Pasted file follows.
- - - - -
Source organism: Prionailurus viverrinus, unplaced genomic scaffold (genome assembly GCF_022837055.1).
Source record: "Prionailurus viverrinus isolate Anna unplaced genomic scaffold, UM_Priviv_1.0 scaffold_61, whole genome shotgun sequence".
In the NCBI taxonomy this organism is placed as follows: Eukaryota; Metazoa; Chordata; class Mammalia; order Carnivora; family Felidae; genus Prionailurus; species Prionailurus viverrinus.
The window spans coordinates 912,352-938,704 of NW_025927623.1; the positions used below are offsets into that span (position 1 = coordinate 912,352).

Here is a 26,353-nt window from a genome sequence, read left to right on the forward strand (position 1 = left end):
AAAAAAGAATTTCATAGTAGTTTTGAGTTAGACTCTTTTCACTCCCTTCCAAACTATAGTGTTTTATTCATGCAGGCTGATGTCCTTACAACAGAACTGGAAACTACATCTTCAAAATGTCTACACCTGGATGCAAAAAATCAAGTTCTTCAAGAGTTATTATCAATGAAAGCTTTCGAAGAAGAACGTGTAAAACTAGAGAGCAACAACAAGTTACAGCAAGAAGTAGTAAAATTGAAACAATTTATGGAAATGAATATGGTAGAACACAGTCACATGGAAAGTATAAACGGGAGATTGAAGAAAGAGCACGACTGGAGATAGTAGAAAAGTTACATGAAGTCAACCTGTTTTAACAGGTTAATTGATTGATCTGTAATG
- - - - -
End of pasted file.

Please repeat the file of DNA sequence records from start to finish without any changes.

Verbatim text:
Source organism: Prionailurus viverrinus, unplaced genomic scaffold (genome assembly GCF_022837055.1).
Source record: "Prionailurus viverrinus isolate Anna unplaced genomic scaffold, UM_Priviv_1.0 scaffold_61, whole genome shotgun sequence".
In the NCBI taxonomy this organism is placed as follows: Eukaryota; Metazoa; Chordata; class Mammalia; order Carnivora; family Felidae; genus Prionailurus; species Prionailurus viverrinus.
The window spans coordinates 912,352-938,704 of NW_025927623.1; the positions used below are offsets into that span (position 1 = coordinate 912,352).

Here is a 26,353-nt window from a genome sequence, read left to right on the forward strand (position 1 = left end):
AAAAAAGAATTTCATAGTAGTTTTGAGTTAGACTCTTTTCACTCCCTTCCAAACTATAGTGTTTTATTCATGCAGGCTGATGTCCTTACAACAGAACTGGAAACTACATCTTCAAAATGTCTACACCTGGATGCAAAAAATCAAGTTCTTCAAGAGTTATTATCAATGAAAGCTTTCGAAGAAGAACGTGTAAAACTAGAGAGCAACAACAAGTTACAGCAAGAAGTAGTAAAATTGAAACAATTTATGGAAATGAATATGGTAGAACACAGTCACATGGAAAGTATAAACGGGAGATTGAAGAAAGAGCACGACTGGAGATAGTAGAAAAGTTACATGAAGTCAACCTGTTTTAACAGGTTAATTGATTGATCTGTAATG